Deciding what needed to be done was easy, but the question of how to mark the dollars was not fully resolved until almost the last minute.
“There was no room for failure; there would be no second chance,” Miyazato said. “We had to mark the money somehow — we thought about gluing all kinds of paper onto the dollars at first. Then we thought about sticking mint, celebratory stamps of Okinawa’s reversion issued by the Ryukyu Government, on the dollars. We even thought about stamping the currency.”
But what would the U.S. say about foreign-looking characters on their dollars? What if Americans refused to accept the notes? Would Okinawa be charged for destruction of currency and be made to pay damages?
With time running out, and despite having printed 50 million stamps for that purpose, Miyazato agreed to Yamanaka’s suggestion that they use the eraser end of a pencil, dip it in red ink, and mark the counted dollars with little red dots. In this way, they could escape possible U.S. wrath by claiming the dollars were simply stained.
The stamps were eventually used on the certificates of confirmation given to Okinawans when their dollars were counted.
On Oct. 8, 1971, Ryukyu Government employees were each handed an envelope containing confirmation certificates, stamps for the certificates and red ink to mark $61.8 million worth of notes citizens had in their pockets, and another $500.1 million in assets at the bank.
In areas other than the main Okinawa island, employees waited to open their envelopes at 8 a.m., where they found instructions.
At the same time the soon-to-be-prefecture closed its banks’ doors, the Japanese government plan to subsidize losses on dollars held by individuals in Okinawa was announced to the media.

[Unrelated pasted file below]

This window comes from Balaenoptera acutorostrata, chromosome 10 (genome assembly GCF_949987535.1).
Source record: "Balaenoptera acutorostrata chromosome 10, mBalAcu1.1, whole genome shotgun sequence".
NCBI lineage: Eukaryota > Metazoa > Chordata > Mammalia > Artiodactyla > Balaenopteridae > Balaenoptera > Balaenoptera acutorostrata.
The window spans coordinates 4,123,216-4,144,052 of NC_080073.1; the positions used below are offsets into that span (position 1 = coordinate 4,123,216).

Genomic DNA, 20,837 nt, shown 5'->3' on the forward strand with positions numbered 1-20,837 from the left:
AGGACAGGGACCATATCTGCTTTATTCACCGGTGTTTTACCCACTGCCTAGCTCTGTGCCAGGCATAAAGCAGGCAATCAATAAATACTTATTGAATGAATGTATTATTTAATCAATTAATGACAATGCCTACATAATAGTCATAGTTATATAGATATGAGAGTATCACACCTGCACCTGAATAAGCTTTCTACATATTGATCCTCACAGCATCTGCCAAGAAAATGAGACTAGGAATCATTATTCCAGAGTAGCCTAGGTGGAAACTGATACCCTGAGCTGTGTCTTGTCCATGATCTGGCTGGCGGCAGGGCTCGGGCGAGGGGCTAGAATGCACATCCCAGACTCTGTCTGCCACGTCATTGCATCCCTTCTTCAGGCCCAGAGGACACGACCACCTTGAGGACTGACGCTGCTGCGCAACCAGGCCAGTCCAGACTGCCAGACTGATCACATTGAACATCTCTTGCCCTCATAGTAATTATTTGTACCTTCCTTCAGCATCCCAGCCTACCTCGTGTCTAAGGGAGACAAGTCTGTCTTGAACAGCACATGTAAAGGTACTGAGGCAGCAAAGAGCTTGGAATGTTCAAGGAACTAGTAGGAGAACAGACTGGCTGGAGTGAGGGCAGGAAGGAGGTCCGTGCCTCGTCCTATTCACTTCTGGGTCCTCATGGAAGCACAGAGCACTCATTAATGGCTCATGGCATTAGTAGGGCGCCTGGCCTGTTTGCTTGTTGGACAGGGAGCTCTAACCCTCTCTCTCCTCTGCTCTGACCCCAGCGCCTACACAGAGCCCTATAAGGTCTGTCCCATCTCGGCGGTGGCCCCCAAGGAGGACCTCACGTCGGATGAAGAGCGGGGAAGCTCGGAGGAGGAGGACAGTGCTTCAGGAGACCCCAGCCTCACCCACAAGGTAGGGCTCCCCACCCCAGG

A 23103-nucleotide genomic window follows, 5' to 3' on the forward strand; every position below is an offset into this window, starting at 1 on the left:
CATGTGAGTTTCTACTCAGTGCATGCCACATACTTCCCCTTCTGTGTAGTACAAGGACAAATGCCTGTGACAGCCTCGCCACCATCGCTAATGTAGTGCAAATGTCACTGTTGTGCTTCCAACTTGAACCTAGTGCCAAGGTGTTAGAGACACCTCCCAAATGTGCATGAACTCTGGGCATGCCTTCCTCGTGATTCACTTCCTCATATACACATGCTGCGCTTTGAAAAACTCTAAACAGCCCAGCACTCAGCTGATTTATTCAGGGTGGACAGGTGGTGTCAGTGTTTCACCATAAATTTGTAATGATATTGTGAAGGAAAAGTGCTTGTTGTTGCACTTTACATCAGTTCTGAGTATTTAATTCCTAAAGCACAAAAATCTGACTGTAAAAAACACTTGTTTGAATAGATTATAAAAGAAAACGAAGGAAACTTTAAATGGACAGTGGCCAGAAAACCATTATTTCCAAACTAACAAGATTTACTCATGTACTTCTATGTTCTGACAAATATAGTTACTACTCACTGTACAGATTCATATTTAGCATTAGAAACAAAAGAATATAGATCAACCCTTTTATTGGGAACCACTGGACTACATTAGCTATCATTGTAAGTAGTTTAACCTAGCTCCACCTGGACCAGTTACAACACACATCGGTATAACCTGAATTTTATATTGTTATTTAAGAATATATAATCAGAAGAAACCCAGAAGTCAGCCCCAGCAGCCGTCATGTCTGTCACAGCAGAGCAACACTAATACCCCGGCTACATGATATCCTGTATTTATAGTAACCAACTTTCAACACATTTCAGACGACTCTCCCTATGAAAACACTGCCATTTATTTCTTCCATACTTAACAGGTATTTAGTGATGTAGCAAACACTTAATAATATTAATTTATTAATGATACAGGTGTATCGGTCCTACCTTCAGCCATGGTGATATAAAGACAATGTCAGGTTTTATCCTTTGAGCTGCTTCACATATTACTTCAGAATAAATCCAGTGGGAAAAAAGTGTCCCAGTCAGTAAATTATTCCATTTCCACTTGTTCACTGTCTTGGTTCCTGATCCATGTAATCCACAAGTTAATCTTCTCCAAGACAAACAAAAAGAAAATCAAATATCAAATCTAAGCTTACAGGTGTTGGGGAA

The government provided financial support amounting to 968 billion yen for Okinawan importers of 330 daily household goods, on the promise that none of the losses incurred from a fallen dollar would be reflected on prices of their products.
The Bank of Japan, guardian of the currency, did not move a finger to stop the government.
Protests from the U.S. Civil Administration of the Ryukyu Islands that marking the currency “sullied the face of the United States of America” were silenced by a couple of phone calls.
“We threatened to tell the media of the failure of the U.S. to follow through on its responsibilities to its territory, and take adequate measures to insure Okinawa’s smooth reversion,” Miyazato said. “I don’t know if it worked, but the complaints died.”
Miyazato, who lost more than 5 kg during the ordeal, looked back on the months leading to reversion.
“It may have been bending the rules of monetary policy a little,” he said. “But it was to protect the lives of Okinawans.
“In those days, it was considered a politician’s job to employ problem-solving skills to protect the interests of the people,” Miyazato said, criticizing politicians today as relying too much on precedents and foreign models.
“Japanese politicians today are too eager to please America and avoid doing anything that America might not like.”